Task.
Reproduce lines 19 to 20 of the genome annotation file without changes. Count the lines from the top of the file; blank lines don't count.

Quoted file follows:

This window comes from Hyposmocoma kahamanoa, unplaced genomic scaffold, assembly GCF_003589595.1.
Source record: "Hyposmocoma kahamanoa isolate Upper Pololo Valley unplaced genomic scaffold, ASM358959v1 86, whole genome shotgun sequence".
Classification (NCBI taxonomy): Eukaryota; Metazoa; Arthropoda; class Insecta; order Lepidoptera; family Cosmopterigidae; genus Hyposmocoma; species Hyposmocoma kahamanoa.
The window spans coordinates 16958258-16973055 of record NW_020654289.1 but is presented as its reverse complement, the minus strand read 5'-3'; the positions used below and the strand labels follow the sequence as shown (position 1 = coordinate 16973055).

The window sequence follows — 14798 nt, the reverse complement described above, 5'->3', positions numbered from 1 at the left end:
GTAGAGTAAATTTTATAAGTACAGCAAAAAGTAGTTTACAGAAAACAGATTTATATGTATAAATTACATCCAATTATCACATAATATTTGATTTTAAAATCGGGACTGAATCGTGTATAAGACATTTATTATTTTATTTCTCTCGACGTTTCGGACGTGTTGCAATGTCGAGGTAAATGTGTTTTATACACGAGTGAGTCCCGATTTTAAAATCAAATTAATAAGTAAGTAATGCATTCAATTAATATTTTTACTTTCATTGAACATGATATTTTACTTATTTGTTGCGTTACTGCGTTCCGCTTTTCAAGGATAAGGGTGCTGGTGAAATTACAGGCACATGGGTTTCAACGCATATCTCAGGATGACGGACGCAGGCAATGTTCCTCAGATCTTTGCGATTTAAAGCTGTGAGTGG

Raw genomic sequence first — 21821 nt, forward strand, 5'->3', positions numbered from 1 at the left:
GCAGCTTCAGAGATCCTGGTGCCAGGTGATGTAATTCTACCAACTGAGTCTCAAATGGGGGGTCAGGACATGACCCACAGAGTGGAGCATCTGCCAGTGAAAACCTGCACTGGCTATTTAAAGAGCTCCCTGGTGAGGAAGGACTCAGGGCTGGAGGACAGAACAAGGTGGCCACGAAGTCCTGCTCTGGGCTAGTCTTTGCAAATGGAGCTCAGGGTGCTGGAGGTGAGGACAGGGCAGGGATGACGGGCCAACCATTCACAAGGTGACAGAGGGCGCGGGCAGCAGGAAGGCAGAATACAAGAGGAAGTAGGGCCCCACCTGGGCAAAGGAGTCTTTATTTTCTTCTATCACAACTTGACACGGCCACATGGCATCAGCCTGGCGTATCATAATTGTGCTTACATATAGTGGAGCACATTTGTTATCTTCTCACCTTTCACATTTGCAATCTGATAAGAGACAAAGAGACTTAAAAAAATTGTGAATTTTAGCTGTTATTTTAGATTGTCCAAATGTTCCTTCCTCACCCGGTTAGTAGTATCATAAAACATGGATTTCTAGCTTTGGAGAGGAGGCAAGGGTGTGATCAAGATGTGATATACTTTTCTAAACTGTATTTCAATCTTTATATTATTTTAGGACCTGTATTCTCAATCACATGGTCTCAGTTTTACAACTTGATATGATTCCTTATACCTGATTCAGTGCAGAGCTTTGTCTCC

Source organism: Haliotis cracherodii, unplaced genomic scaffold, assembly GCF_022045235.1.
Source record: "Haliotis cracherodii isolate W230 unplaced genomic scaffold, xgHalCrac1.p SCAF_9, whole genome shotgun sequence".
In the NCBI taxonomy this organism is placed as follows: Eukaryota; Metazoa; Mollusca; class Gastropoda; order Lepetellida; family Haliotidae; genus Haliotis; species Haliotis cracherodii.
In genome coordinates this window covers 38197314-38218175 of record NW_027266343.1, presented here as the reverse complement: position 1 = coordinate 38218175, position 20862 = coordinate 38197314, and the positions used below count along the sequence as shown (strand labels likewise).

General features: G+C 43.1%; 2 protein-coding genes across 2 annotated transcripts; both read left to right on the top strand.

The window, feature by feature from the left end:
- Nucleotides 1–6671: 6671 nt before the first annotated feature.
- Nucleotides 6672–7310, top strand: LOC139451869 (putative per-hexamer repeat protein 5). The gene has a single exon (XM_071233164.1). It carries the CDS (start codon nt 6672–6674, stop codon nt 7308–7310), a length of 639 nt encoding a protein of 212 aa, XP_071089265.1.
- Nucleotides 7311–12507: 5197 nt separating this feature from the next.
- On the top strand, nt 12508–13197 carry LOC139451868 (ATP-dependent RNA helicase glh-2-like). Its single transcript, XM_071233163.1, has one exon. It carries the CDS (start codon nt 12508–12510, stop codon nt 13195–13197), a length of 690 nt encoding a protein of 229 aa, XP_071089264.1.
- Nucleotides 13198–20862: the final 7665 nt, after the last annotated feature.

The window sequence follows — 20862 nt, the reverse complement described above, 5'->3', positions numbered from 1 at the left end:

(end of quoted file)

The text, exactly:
- Nucleotides 13198–20862: the final 7665 nt, after the last annotated feature.

The window sequence follows — 20862 nt, the reverse complement described above, 5'->3', positions numbered from 1 at the left end: